Published September 2021
Yilin Zhang, MD1
1 Assistant Professor, Department of Medicine, Valley Medical Center
- Identify risk factors for C. diff infection (CDI).
- Diagnose a patient with CDI and recognize the values and limitations of different tests.
- Differentiate between non-severe, severe, fulminant, and recurrent CDI.
- Manage a patient with non-severe and severe CDI. Manage a patient with recurrent CDI.
Plan to spend at least 20 minutes preparing for this talk by using the interactive board for learning/preparing, clicking through the graphic, and becoming familiar with the order of the content that appears on the graphic. The teaching script below details how to walk through the talk. Every interactive or “clickable” element is denoted with a rounded box and cursor icon.
Anticipated time to deliver the talk with and without cases or other features: without cases 15 minutes. The cases may take an additional 10-15 min.
The talk can be presented in two ways:
1. Project the “Interactive Board” OR
2. Reproduce your own drawing of the presentation on a whiteboard.
Objective 1 (Epi and RF): Identify risk factors for C. diff infection.
- Highlight the difference between C. diff colonization and infection. There are high rates of C. diff colonization in the community and even higher in hospitalized patients. Stress the importance of only assessing for C. diff in patients with symptoms suggestive of infection.
- Rates of community acquired CDI are rising – ~40% of all cases. Go through risk factors for CDI and which ones are associated with community acquired CDI.
Objective 2 (Diagnosis): Diagnose a patient with CDI and recognize the values and limitations of different tests.
- Evaluate for CDI in patients with risk factors and new onset diarrhea (3 or more stools in 24 h) or patients with ileus.
- A rectal swab can be used for diagnosis in patients with ileus.
- Initial testing is typically with GDH Ag and Toxin A/B PCR. Indeterminant/ discordant results then undergo confirmation C. diff NAAT (nucleic acid amplification test). Click on each of the tests to go over strengths and limitations of each test.
Objective 3 (Definitions): Differentiate between non-severe, severe, fulminant, and recurrent CDIs.
- Both IDSA and ACG guidelines define severe CDI as patients with WBC > 15k or Cr > 1.5 mg/dL on presentation. There are other signs that had previously been used to define severity such as abdominal tenderness and low serum albumin, which can clinically help support a severe infection.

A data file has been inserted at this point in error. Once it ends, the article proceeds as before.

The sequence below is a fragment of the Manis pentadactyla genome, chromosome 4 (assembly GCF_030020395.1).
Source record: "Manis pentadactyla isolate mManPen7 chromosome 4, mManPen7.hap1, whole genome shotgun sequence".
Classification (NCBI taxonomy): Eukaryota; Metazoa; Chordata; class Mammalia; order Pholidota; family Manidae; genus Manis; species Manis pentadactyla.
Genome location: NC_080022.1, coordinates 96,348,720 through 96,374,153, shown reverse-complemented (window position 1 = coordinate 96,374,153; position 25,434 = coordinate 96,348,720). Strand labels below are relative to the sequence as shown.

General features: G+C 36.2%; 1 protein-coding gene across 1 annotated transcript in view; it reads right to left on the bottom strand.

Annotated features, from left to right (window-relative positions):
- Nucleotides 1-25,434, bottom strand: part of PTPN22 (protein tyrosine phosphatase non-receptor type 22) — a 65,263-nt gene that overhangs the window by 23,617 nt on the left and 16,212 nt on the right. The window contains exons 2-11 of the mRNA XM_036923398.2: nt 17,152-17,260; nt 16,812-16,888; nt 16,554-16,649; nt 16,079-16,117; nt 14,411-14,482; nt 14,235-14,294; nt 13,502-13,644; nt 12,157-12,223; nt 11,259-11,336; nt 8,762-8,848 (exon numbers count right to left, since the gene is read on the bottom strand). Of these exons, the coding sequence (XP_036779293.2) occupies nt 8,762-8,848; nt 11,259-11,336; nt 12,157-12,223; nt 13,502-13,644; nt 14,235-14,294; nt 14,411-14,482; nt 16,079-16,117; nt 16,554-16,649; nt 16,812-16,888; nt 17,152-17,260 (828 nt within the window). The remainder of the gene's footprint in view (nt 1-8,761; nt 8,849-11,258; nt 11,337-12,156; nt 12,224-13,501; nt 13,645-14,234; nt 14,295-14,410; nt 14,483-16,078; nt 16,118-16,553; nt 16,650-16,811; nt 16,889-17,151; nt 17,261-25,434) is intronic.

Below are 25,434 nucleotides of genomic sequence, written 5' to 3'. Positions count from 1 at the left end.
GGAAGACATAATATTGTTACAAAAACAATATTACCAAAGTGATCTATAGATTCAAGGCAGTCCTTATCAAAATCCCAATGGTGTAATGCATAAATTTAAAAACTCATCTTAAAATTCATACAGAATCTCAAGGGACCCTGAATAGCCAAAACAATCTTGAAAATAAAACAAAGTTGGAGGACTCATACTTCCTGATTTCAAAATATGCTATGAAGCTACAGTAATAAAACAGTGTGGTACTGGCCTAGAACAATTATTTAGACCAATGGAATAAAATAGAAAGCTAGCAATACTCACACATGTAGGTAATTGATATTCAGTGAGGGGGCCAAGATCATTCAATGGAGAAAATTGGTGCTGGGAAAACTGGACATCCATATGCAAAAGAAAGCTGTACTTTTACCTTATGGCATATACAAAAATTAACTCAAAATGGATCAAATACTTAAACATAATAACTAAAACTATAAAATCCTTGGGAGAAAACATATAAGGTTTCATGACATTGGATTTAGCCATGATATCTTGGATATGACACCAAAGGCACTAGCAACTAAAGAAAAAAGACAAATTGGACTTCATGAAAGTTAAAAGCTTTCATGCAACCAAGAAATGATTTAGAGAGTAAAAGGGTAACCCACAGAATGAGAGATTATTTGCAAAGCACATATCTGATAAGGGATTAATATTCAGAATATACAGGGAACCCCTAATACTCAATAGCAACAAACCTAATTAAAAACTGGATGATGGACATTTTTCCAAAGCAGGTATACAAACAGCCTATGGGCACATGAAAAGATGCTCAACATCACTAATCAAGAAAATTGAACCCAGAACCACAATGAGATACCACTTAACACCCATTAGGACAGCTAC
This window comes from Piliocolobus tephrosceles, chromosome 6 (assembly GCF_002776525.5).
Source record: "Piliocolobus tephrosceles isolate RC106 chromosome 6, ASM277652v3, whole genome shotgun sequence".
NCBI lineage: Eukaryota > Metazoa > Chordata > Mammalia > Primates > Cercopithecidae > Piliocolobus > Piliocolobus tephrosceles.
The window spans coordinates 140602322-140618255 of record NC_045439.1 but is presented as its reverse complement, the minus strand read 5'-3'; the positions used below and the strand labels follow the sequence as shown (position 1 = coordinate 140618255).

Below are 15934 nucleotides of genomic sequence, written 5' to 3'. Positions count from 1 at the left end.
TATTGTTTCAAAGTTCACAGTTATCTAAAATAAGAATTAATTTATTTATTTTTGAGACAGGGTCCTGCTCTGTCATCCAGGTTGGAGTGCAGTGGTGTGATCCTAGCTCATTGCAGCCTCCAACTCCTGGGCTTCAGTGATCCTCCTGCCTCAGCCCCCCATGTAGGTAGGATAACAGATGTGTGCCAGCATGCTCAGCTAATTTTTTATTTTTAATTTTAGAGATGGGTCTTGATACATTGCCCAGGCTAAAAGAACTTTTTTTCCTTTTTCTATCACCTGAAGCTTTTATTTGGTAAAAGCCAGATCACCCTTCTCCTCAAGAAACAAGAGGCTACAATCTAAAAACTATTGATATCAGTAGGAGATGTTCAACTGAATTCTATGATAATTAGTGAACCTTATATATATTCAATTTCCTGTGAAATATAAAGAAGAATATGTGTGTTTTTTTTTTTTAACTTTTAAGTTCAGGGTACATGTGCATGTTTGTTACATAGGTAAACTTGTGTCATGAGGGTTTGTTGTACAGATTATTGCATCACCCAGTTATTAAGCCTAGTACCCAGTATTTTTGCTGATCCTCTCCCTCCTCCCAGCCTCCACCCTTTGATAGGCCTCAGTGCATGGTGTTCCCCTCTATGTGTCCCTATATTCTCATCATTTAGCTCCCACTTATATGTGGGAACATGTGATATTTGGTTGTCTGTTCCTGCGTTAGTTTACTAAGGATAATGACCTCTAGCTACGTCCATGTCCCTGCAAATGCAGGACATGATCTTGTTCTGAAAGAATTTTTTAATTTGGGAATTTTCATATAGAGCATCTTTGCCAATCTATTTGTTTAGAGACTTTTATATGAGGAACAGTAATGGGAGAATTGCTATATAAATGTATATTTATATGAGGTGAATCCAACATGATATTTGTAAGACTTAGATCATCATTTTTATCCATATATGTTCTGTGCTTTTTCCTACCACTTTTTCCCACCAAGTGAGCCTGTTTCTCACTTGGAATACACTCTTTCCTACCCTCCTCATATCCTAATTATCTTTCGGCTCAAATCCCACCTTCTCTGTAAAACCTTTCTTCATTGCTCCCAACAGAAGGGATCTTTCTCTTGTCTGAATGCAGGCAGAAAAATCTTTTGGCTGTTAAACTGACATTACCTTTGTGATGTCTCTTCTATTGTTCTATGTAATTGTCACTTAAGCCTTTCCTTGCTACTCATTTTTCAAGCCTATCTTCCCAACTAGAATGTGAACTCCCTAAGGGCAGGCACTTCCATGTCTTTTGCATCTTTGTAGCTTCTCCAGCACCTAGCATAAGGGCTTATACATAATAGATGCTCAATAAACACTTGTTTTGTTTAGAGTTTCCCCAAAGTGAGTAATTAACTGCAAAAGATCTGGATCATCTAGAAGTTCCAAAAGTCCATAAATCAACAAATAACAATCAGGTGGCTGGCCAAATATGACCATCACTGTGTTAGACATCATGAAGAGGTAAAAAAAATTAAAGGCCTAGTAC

- Fulminant infections are those that meet criteria for severe CDI and are additionally associated with hypotension/shock or ileus/megacolon.
- Recurrent CDI occurs in ~20% of patients. It commonly occurs in the first few weeks after the initial episode but can occur as late as 8 weeks after.
Objective 4 (Treatment): Manage a patient with non-severe, severe, and recurrent CDI.
- 2021 IDSA updated guideline recommends fidaxomicin over vancomycin as first line for non-severe or severe CDI. 2021 ACG guidelines more strongly recommend fidaxomicin, though both fidaxomicin and vancomycin are considered first line for non-severe and severe CDI.
- PO metronidazole should only be considered in patients who are low risk and have non-severe CDI.
- Fulminant CDI should be treated with high dose PO vancomycin. PR vancomycin should be used in patients with ileus. IV metronidazole may lower mortality and can be used concurrently. Surgery should be considered in patients who do not improve. Fecal microbiota transplant (FMT) can be considered in patients who are not surgical candidates.
- Recurrent CDI treatment depends on which recurrence.
- Guideline updates more strongly recommend fidaxomicin over standard course vancomycin for 1st recurrence. This is based on new studies that have shown lower risk of recurrence with fidaxomicin. Pulse-dosed PO vancomycin is another alternative.
- Subsequent recurrences should be referred for consideration of FMT.
- Bezlotuxumab is a new monoclonal therapy that has been shown to decrease risk of recurrence. It is given as a single infusion.
Prevention: Review precautions in the hospital as well as different suggested therapies for prophylaxis/prevention of CDI. There is a potential role for prophylactic low dose vancomycin in high-risk patients on systemic antibiotics.
Take Home Point
- Risk factors for CDI include older age, recent hospitalization and antibiotic exposure. However, community acquired CDI is becoming more common and patients with underlying IBD, cardiac disease, CKD are especially at risk.
- Colonization is common so only patients with active symptoms should be tested for CDI.
- Stool GDH Ag and toxin PCR can be used to test for active CDI. When these results are discordant, C. diff NAAT should be sent to confirm or exclude CDI.
- Patients with severe CDI are defined as having WBC > 15k or Cr > 1.5 mg/dL.
- Fidaxomicin is now the preferred treatment for non-severe, severe, or recurrent CDI. PO vancomycin is also considered acceptable first line therapy.
- Kelly CR, et al. ACG Clinical Guidelines: Prevention, Diagnosis, and Treatment of Clostridioides difficile Infections. Am J Gastroenterol. 2021; 116: 1124-1147.
- Johnson S, et al. Clinical Practice Guideline by Infectious Diseases Society of America (IDSA) and Society for Healthcare Epidemiology of America (SHEA): 2021 Focused Update Guidelines on Management of Clostridioides difficile Infection in Adults. Clinical Infectious Diseases. 2021. 31(4): e1029-e1044.
- McDonald LC, et al. Clinical Practice Guidelines for Clostridium difficile Infection in Adults and Children: 2017 Update by the Infectious Diseases Society of America (IDSA) and Society for Healthcare Epidemiology of America (SHEA), Clinical Infectious Diseases. 2018. 66(7): e1–e48